Although the market meltdown in September walloped commodities and equities alike, there is a growing gap between the performance of commodities and the performance of the shares of commodities-based companies. This gap reflects a change in the traditional approach to metals and mining investment.

From October 2001 to this past August, commodities prices rose by more than 200%, says Patricia Mohr, vice president of economics and commodity market specialist with Bank of Nova Scotia in Toronto. Such a bull market has not been seen since the rally that followed the Arab oil embargo in the 1970s. In July alone, Scotiabank’s metal and mineral index rallied by 5.9%.

In contrast, most mining stocks have lagged the metals that underlie them, particularly this year. From mid-May to mid-September, the world’s top 20 mining stocks fell by US$850 billion in market value — each losing an average of 50% of capitalization — even as some metal prices rose. Juniors fared even worse: share prices of most are down by 50%-90% — or more.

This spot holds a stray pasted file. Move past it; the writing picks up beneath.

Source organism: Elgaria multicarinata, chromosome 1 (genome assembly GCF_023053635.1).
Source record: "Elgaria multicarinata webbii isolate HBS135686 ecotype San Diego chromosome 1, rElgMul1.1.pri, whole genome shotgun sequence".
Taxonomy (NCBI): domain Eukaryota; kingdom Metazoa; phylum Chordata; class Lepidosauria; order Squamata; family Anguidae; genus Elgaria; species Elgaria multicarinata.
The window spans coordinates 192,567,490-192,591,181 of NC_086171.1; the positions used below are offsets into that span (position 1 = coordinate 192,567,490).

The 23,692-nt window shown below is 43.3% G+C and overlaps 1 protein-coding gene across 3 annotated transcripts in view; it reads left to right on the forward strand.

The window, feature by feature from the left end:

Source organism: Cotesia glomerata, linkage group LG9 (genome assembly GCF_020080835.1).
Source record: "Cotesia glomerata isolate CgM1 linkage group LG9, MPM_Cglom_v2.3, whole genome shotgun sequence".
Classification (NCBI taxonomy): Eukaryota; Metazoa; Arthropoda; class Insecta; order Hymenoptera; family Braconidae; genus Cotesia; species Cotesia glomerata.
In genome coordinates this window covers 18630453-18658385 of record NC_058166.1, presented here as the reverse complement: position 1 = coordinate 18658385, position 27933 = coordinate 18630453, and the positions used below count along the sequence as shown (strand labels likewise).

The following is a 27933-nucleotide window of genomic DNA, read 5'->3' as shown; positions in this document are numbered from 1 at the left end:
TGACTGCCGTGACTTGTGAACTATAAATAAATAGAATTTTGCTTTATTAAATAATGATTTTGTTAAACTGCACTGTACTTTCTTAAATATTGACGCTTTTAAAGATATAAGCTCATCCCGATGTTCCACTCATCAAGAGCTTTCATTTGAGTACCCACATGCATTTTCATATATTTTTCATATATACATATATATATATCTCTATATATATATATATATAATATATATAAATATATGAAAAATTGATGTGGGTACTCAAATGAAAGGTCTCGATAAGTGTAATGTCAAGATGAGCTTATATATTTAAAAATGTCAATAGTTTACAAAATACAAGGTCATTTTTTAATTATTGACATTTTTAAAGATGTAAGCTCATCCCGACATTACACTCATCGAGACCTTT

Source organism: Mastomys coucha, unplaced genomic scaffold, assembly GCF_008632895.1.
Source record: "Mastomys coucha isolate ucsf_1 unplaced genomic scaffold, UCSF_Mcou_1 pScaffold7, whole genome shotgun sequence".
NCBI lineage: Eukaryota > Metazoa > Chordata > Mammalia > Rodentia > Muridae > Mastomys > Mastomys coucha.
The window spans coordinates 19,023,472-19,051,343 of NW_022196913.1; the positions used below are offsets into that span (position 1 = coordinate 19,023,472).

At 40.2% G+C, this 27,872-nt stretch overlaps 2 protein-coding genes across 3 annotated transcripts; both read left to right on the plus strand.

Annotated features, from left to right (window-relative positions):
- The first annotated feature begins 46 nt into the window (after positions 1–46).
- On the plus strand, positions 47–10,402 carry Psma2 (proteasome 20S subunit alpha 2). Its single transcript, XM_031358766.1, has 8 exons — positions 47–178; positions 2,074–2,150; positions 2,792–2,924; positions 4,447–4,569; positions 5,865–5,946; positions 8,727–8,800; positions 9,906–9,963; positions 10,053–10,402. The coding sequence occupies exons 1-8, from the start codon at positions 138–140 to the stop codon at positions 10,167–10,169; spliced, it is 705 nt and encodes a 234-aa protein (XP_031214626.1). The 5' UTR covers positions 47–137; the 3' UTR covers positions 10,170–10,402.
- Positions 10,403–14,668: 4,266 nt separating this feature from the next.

“Early in the year, you had commodities rising and equities falling, and the spread was getting bigger and bigger,” says Tony Robson, senior mining analyst for BMO Capital Markets Corp. in Toronto. “What’s happening now is that the commodities are flat to down, but the equities are massively down. Equities are being sold off indiscriminately.”

Traditionally, investors have put more money into companies that mine metals than into the metals themselves — partly because equities tend to be more widely available, but also because they reward investors with the extra kick of higher profit margins should metal prices rise.

So, what gives this time?

One key factor is that soaring costs are eating into revenue, analysts say. Mines are energy-, labour- and equipment-intensive — goods and services that are in short supply and, therefore, at a premium. So, even if a mining company is raking in record revenue, profits may be marginal.

“People don’t realize how distressed the gold mining industry is,” John Embry, chief investment strategist with Sprott Asset Management Inc. in Toronto, told the Gold Report. “Even at US$1,000 an ounce, miners weren’t doing very well. At US$800, the entire industry is in crisis. Costs have risen so much, nobody’s making any real money. In fact, some mines are starting to close.”